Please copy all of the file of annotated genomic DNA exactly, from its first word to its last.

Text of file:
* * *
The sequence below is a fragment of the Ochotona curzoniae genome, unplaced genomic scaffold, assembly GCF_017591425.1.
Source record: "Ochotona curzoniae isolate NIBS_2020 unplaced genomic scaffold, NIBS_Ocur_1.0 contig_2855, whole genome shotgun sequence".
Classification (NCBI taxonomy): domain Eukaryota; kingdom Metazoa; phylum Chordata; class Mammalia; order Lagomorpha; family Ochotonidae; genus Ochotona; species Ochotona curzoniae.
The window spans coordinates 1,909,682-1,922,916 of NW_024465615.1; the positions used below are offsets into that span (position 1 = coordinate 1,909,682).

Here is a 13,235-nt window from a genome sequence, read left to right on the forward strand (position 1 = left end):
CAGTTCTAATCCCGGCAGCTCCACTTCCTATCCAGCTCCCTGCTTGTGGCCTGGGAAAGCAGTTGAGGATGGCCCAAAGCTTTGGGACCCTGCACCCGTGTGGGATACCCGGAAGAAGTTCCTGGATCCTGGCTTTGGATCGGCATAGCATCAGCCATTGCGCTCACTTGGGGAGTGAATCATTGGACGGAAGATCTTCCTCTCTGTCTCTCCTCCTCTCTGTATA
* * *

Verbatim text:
The sequence below is a fragment of the Ochotona curzoniae genome, unplaced genomic scaffold, assembly GCF_017591425.1.
Source record: "Ochotona curzoniae isolate NIBS_2020 unplaced genomic scaffold, NIBS_Ocur_1.0 contig_2855, whole genome shotgun sequence".
Classification (NCBI taxonomy): domain Eukaryota; kingdom Metazoa; phylum Chordata; class Mammalia; order Lagomorpha; family Ochotonidae; genus Ochotona; species Ochotona curzoniae.
The window spans coordinates 1,909,682-1,922,916 of NW_024465615.1; the positions used below are offsets into that span (position 1 = coordinate 1,909,682).

Here is a 13,235-nt window from a genome sequence, read left to right on the forward strand (position 1 = left end):
CAGTTCTAATCCCGGCAGCTCCACTTCCTATCCAGCTCCCTGCTTGTGGCCTGGGAAAGCAGTTGAGGATGGCCCAAAGCTTTGGGACCCTGCACCCGTGTGGGATACCCGGAAGAAGTTCCTGGATCCTGGCTTTGGATCGGCATAGCATCAGCCATTGCGCTCACTTGGGGAGTGAATCATTGGACGGAAGATCTTCCTCTCTGTCTCTCCTCCTCTCTGTATA